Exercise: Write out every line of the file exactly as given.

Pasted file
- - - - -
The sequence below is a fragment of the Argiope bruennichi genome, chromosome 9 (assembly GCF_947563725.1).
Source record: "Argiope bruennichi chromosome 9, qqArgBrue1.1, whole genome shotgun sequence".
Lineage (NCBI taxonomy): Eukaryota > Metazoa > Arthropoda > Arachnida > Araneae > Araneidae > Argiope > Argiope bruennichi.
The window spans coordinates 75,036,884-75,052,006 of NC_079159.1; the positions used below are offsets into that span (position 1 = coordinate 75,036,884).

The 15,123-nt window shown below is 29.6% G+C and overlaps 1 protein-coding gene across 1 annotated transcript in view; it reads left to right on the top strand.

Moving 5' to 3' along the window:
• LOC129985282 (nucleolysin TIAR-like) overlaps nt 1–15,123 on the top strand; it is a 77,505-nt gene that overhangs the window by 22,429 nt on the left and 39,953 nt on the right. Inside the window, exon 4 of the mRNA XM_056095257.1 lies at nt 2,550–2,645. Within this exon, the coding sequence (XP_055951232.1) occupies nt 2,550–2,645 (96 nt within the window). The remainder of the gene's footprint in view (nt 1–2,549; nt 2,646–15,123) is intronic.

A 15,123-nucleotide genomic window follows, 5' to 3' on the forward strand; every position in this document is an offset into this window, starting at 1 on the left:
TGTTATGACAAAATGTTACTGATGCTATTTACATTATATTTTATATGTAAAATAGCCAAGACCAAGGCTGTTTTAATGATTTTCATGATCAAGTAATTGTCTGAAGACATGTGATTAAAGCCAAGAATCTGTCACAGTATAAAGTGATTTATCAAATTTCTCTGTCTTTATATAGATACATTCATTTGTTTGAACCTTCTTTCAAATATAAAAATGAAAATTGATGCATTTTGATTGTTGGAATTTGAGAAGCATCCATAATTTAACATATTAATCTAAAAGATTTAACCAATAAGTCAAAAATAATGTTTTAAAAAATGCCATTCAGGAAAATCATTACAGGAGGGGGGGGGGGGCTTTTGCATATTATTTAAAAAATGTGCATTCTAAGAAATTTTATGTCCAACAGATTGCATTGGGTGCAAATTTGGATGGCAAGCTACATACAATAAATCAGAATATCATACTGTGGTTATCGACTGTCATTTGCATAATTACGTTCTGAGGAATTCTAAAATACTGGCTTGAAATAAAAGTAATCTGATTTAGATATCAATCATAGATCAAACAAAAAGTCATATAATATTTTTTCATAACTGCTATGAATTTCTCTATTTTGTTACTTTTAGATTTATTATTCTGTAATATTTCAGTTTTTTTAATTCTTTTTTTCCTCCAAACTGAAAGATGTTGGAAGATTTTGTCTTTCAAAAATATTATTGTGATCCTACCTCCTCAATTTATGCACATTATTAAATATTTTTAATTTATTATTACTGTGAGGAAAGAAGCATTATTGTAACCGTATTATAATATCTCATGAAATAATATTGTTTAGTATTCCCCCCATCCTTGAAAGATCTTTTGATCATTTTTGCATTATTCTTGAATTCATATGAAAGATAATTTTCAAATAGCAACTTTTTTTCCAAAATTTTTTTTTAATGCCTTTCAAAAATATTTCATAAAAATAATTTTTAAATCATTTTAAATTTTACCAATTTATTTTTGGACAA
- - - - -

The sequence below is a fragment of the Argiope bruennichi genome, chromosome 9 (assembly GCF_947563725.1).
Source record: "Argiope bruennichi chromosome 9, qqArgBrue1.1, whole genome shotgun sequence".
Lineage (NCBI taxonomy): Eukaryota > Metazoa > Arthropoda > Arachnida > Araneae > Araneidae > Argiope > Argiope bruennichi.
The window spans coordinates 75,036,884-75,052,006 of NC_079159.1; the positions used below are offsets into that span (position 1 = coordinate 75,036,884).

The 15,123-nt window shown below is 29.6% G+C and overlaps 1 protein-coding gene across 1 annotated transcript in view; it reads left to right on the top strand.

Moving 5' to 3' along the window:
• LOC129985282 (nucleolysin TIAR-like) overlaps nt 1–15,123 on the top strand; it is a 77,505-nt gene that overhangs the window by 22,429 nt on the left and 39,953 nt on the right. Inside the window, exon 4 of the mRNA XM_056095257.1 lies at nt 2,550–2,645. Within this exon, the coding sequence (XP_055951232.1) occupies nt 2,550–2,645 (96 nt within the window). The remainder of the gene's footprint in view (nt 1–2,549; nt 2,646–15,123) is intronic.

A 15,123-nucleotide genomic window follows, 5' to 3' on the forward strand; every position in this document is an offset into this window, starting at 1 on the left:
TGTTATGACAAAATGTTACTGATGCTATTTACATTATATTTTATATGTAAAATAGCCAAGACCAAGGCTGTTTTAATGATTTTCATGATCAAGTAATTGTCTGAAGACATGTGATTAAAGCCAAGAATCTGTCACAGTATAAAGTGATTTATCAAATTTCTCTGTCTTTATATAGATACATTCATTTGTTTGAACCTTCTTTCAAATATAAAAATGAAAATTGATGCATTTTGATTGTTGGAATTTGAGAAGCATCCATAATTTAACATATTAATCTAAAAGATTTAACCAATAAGTCAAAAATAATGTTTTAAAAAATGCCATTCAGGAAAATCATTACAGGAGGGGGGGGGGGGCTTTTGCATATTATTTAAAAAATGTGCATTCTAAGAAATTTTATGTCCAACAGATTGCATTGGGTGCAAATTTGGATGGCAAGCTACATACAATAAATCAGAATATCATACTGTGGTTATCGACTGTCATTTGCATAATTACGTTCTGAGGAATTCTAAAATACTGGCTTGAAATAAAAGTAATCTGATTTAGATATCAATCATAGATCAAACAAAAAGTCATATAATATTTTTTCATAACTGCTATGAATTTCTCTATTTTGTTACTTTTAGATTTATTATTCTGTAATATTTCAGTTTTTTTAATTCTTTTTTTCCTCCAAACTGAAAGATGTTGGAAGATTTTGTCTTTCAAAAATATTATTGTGATCCTACCTCCTCAATTTATGCACATTATTAAATATTTTTAATTTATTATTACTGTGAGGAAAGAAGCATTATTGTAACCGTATTATAATATCTCATGAAATAATATTGTTTAGTATTCCCCCCATCCTTGAAAGATCTTTTGATCATTTTTGCATTATTCTTGAATTCATATGAAAGATAATTTTCAAATAGCAACTTTTTTTCCAAAATTTTTTTTTAATGCCTTTCAAAAATATTTCATAAAAATAATTTTTAAATCATTTTAAATTTTACCAATTTATTTTTGGACAA